Next Level Crisis Planning for Students with Disabilities
When doing access or functional needs crisis planning, let go of labels or diagnoses and concentrate on practical abilities or disabilities that pertain to emergency response.
This article is part 3 in a series on crisis management for schools serving individuals with Access or Functional Needs (AFN), or other disabilities. To read part 2 on conducting site assessments for students with disabilities, click here. To read part 1 on creating emergency plans for students with disabilities, click here.
Access or functional needs (AFN) crisis planning enhances general “level one” crisis planning (the basics) with more focused, “level two” crisis planning, which is geared toward serving individuals with AFN, based on broadly similar disabilities or challenges, such as mobility-impairments, visual impairments, noise sensitivity or behavioral disorders. Each of those clusters faces challenges that are distinct from the other groupings. For example, people who shriek when excited require different accommodations than those needed by people who are hearing impaired. Level two planning addresses these general, categorical challenges with suggested helpful accommodations.
In terms of crisis planning, one perspective that may be helpful is to let go of labels or diagnoses for a moment, and just concentrate on practical abilities or disabilities that pertain to emergency responses. For example:
Can this person hear, see and understand announcements or instructions? If the answer is no, clarify the underlying cause and possible mitigation measures, which will vary considerably from one person to another. They may need hearing aids, braille messages, pictographs or specialized electronic devices.
Do they speak and understand English, including words related to emergencies, like lockdown or evacuate? People may have varied levels of comprehension, which can be diminished under stress. Shy family members may smile and nod while not fully grasping your message. Be prepared to speak slowly, with short messages, or use translation devices.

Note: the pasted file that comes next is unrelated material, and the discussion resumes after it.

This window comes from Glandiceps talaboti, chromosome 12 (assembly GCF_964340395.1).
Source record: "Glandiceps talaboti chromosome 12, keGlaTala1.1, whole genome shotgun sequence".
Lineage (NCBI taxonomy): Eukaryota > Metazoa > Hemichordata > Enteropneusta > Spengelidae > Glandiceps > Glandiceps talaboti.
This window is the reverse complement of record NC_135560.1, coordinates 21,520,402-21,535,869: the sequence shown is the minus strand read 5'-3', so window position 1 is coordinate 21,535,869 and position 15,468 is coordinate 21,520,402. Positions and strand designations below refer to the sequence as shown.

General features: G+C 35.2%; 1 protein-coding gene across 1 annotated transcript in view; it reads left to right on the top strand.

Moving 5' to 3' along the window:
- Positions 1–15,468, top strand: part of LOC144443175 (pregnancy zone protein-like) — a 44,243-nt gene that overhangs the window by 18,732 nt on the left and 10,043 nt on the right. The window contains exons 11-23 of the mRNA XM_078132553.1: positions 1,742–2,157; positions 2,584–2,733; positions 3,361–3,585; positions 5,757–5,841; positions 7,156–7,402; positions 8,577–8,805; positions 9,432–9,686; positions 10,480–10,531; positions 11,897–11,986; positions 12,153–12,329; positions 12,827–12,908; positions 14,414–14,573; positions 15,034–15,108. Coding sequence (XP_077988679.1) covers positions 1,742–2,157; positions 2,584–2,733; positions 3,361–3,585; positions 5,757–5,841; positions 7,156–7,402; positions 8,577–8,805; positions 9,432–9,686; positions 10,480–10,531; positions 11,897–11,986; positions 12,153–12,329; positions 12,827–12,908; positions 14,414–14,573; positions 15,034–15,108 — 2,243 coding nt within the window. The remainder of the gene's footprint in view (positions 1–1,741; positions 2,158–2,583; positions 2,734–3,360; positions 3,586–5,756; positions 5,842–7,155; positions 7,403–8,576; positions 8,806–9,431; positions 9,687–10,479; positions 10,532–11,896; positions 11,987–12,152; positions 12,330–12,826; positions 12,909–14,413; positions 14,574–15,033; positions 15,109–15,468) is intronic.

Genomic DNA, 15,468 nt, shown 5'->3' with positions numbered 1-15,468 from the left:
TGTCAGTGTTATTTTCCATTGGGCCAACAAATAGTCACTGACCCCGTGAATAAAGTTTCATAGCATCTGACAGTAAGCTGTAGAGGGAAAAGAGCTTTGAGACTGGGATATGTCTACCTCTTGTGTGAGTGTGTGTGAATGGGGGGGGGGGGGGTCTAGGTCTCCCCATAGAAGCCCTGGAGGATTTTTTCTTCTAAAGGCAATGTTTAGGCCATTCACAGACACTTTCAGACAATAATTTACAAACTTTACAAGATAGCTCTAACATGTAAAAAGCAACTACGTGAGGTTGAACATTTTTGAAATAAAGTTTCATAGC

Can they follow directions, maintain silence, sit still or remain calm in a crisis? Once again, stress can undermine individual coping abilities. Most important remedies here involve considerable practice, along with the introduction of any coping tools such as fidget toys or lollipops.
Can they control impulsive behavior, including bolting? For some students, controlling the impulse to lash out, scream or run off when agitated is difficult. For staff, supervision can be extremely challenging. For young elopers it may make sense to use harnesses (with parental written consent), especially during evacuations. But if harnesses are not an option, and walking is too risky altogether, one alternative would be to arrange for transportation by vehicle.
Can they tolerate loud alarms or flashing lights? For anyone with sensory disabilities (or even a really bad hangover) alarm bells or flashing lights can be counterproductive, or even paralyzing. Remedies can include ear and eye protection, advance warnings, or re-engineered sirens or alarm devices that would then take 20 seconds or so to ramp up to full capacity.